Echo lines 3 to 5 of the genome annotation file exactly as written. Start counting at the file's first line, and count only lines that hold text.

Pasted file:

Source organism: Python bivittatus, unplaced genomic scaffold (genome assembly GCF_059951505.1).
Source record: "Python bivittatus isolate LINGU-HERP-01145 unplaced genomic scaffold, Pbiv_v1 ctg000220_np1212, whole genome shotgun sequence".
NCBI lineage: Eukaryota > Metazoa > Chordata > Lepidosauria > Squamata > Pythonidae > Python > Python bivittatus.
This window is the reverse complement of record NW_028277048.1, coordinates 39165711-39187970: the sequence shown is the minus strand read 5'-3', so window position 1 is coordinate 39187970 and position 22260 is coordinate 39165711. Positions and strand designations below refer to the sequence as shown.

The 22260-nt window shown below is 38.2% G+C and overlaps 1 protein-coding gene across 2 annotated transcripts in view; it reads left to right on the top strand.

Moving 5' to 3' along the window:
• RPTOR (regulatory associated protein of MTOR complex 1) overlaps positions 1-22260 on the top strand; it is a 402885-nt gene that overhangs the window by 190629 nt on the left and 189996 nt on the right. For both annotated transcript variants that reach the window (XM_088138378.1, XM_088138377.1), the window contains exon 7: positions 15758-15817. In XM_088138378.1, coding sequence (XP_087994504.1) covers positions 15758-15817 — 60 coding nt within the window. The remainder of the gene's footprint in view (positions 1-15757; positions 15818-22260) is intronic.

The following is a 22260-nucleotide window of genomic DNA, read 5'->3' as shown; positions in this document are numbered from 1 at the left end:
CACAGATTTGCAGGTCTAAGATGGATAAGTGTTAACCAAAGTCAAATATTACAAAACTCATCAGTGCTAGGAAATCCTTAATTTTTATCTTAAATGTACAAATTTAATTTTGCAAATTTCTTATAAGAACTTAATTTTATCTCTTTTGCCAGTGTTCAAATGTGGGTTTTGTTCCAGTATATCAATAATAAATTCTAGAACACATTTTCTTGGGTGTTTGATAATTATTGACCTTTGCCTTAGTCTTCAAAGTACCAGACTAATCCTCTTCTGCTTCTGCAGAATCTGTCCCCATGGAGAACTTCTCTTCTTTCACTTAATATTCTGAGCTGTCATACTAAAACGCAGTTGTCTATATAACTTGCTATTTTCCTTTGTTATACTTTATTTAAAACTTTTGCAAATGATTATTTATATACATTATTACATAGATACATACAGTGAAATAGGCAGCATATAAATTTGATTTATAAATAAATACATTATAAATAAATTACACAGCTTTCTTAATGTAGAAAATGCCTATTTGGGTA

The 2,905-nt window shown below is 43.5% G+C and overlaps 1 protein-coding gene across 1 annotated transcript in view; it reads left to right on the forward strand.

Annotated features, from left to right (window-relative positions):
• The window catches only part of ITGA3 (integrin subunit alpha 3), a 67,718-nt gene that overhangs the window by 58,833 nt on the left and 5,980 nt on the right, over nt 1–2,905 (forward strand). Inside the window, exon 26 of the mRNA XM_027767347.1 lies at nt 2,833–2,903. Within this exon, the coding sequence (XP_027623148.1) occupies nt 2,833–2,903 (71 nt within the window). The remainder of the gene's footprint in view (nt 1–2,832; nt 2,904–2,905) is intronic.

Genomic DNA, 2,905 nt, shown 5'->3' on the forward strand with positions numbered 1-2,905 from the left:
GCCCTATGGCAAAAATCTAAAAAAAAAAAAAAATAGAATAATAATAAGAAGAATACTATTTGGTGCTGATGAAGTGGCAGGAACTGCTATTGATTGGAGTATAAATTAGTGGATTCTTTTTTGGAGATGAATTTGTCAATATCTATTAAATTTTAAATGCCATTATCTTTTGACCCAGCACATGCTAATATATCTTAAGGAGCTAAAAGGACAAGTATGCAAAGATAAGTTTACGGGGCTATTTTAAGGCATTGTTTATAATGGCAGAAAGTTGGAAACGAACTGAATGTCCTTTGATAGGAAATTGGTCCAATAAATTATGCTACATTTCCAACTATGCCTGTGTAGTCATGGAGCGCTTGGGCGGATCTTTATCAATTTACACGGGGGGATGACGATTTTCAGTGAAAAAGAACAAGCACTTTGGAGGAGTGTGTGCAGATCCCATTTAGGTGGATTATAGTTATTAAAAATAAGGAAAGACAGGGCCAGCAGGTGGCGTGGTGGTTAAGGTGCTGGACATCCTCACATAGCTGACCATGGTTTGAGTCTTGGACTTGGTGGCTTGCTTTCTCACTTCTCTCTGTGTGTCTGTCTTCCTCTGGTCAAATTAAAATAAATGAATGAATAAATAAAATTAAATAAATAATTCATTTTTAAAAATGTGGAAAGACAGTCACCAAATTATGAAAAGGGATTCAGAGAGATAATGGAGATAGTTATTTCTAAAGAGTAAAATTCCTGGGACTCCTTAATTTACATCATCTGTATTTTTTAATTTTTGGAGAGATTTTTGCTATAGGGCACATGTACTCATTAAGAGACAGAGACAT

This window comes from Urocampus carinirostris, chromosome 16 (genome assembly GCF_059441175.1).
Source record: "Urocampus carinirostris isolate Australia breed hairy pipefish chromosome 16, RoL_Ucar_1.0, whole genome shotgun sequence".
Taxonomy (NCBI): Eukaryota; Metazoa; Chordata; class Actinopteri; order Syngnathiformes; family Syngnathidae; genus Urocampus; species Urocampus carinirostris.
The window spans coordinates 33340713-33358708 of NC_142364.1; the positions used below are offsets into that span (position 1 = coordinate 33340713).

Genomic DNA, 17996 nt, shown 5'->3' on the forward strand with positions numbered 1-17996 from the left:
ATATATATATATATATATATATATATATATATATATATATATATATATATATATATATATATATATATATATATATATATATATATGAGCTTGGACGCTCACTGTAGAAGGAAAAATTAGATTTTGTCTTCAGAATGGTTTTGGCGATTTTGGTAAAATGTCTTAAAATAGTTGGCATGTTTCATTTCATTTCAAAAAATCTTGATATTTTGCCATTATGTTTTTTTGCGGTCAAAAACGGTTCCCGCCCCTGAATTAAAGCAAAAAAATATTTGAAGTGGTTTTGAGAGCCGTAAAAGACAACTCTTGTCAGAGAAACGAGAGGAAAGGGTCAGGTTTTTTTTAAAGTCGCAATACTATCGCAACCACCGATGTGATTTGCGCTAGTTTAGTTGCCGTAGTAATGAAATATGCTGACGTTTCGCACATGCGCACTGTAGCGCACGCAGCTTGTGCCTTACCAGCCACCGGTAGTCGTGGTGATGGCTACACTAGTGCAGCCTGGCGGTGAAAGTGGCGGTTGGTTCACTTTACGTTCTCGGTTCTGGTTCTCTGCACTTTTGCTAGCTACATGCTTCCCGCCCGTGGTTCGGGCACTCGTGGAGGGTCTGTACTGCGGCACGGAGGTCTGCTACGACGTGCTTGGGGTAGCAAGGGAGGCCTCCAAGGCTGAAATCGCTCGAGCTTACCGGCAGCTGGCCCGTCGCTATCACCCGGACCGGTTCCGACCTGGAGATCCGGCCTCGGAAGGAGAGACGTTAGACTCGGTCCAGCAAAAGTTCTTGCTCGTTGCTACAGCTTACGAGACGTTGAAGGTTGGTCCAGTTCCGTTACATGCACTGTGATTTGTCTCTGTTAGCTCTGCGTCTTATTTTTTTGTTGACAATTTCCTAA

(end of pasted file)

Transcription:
NCBI lineage: Eukaryota > Metazoa > Chordata > Lepidosauria > Squamata > Pythonidae > Python > Python bivittatus.
This window is the reverse complement of record NW_028277048.1, coordinates 39165711-39187970: the sequence shown is the minus strand read 5'-3', so window position 1 is coordinate 39187970 and position 22260 is coordinate 39165711. Positions and strand designations below refer to the sequence as shown.

The 22260-nt window shown below is 38.2% G+C and overlaps 1 protein-coding gene across 2 annotated transcripts in view; it reads left to right on the top strand.